Income-based social policies such as Medicaid are designed to be beneficially countercyclical, expanding in a downturn as people lose jobs. Such programs provide self-regulating boosts in total purchasing power when personal incomes decline. So these cuts would perversely retard economic recovery as well as prove cruel to individuals.

Federal revenue sharing with the states, maligned by liberals in the past because it appeared to be a way to reduce states' commitments to federal priorities, now seems to have some appeal as part of countercyclical fiscal policy. The now defunct stimulus package included a narrowly constructed revenue-sharing plan that would have increased the federal contribution to state Medicaid budgets--a bright gesture toward ensuring the continuity of this critical program and bolstering states' ability to keep funding education, child care, and other priorities.

Indifference to unity is manifest not only in the uneven distribution of burden but in our leaders' failure to imagine this period as one in which to build a new sense of national purpose. During this period we could, with public and private dollars, repair the infrastructure of American cities and schools and turn deteriorating buildings and bridges into places of pride. We could restore New York City as a national monument to brave engagement with adversity.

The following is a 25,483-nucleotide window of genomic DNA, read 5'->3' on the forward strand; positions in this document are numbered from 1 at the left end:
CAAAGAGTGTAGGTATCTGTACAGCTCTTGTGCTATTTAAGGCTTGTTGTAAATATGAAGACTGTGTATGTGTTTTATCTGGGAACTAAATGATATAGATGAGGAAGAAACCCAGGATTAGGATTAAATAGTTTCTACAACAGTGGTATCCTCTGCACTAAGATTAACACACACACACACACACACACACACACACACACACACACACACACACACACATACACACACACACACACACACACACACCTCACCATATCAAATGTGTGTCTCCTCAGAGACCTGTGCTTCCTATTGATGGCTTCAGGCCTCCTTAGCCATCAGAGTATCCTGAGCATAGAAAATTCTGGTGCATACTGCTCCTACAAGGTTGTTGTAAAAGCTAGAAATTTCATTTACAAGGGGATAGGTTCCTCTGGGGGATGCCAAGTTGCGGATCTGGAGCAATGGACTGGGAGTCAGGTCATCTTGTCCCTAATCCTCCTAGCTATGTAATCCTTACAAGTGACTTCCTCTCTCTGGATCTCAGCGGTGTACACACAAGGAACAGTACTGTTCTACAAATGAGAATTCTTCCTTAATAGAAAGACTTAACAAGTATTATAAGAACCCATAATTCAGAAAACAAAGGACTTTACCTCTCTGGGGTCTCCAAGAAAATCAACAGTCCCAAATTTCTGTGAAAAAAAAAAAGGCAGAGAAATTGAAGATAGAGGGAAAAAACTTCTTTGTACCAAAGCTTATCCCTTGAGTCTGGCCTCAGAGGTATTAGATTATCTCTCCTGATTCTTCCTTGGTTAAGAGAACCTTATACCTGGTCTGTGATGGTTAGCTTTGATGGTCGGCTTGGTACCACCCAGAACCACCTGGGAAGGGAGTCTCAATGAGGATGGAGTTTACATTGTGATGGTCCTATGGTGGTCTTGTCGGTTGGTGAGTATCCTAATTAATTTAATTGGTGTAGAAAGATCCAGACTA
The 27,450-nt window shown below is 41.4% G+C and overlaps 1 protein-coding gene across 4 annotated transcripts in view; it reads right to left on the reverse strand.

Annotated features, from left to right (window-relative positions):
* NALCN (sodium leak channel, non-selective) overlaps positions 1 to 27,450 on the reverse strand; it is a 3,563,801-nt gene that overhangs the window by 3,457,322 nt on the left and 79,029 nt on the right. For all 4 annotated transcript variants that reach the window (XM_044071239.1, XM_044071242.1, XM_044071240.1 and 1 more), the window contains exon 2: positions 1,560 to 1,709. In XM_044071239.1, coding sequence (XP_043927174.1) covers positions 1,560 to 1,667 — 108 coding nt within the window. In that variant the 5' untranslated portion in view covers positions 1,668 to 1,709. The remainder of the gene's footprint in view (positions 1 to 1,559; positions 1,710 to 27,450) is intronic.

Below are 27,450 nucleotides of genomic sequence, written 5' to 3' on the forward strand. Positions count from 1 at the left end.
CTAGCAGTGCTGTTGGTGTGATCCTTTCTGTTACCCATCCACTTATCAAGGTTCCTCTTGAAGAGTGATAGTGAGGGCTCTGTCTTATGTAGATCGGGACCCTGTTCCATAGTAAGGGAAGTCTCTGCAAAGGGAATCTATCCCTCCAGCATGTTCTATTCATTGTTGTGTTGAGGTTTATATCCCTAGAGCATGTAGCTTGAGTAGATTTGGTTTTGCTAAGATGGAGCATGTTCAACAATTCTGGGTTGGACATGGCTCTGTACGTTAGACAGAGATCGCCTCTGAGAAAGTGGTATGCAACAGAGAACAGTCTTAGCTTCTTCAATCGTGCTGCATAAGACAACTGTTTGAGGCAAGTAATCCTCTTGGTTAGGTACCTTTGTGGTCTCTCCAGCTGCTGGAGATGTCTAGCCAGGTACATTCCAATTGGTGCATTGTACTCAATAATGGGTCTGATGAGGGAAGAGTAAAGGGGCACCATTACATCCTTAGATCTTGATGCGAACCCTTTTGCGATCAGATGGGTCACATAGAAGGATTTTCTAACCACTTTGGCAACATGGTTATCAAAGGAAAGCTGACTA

With leadership, we could rededicate ourselves to putting our nonprofit service infrastructure on a stable financial footing instead of watching the community groups on which so many people depend struggle to meet the increasing needs that predictably arise during recessions.

We could support new proposals that have recently been put forth to expand national and community service. The authors of these proposals dare to think that Americans want to make positive contributions to their country--and would do so if the opportunities were there.

Most obviously, we could extend to every American the benefits of an expanded, modernized public-health system that would protect against a range of risks considerably broader than those posed by potential terrorist attacks.

But even if the country does not seize the moment to repair the civic fabric and cultivate a new sense of purpose, it is imperative--I would say as a matter of national security--that we dedicate ourselves to making sure that the burden of paying for the war is fairly and evenly distributed and that the programs on which our poorer compatriots depend are not sacrificed on the altar of fiscal stringency and aversion to taxes.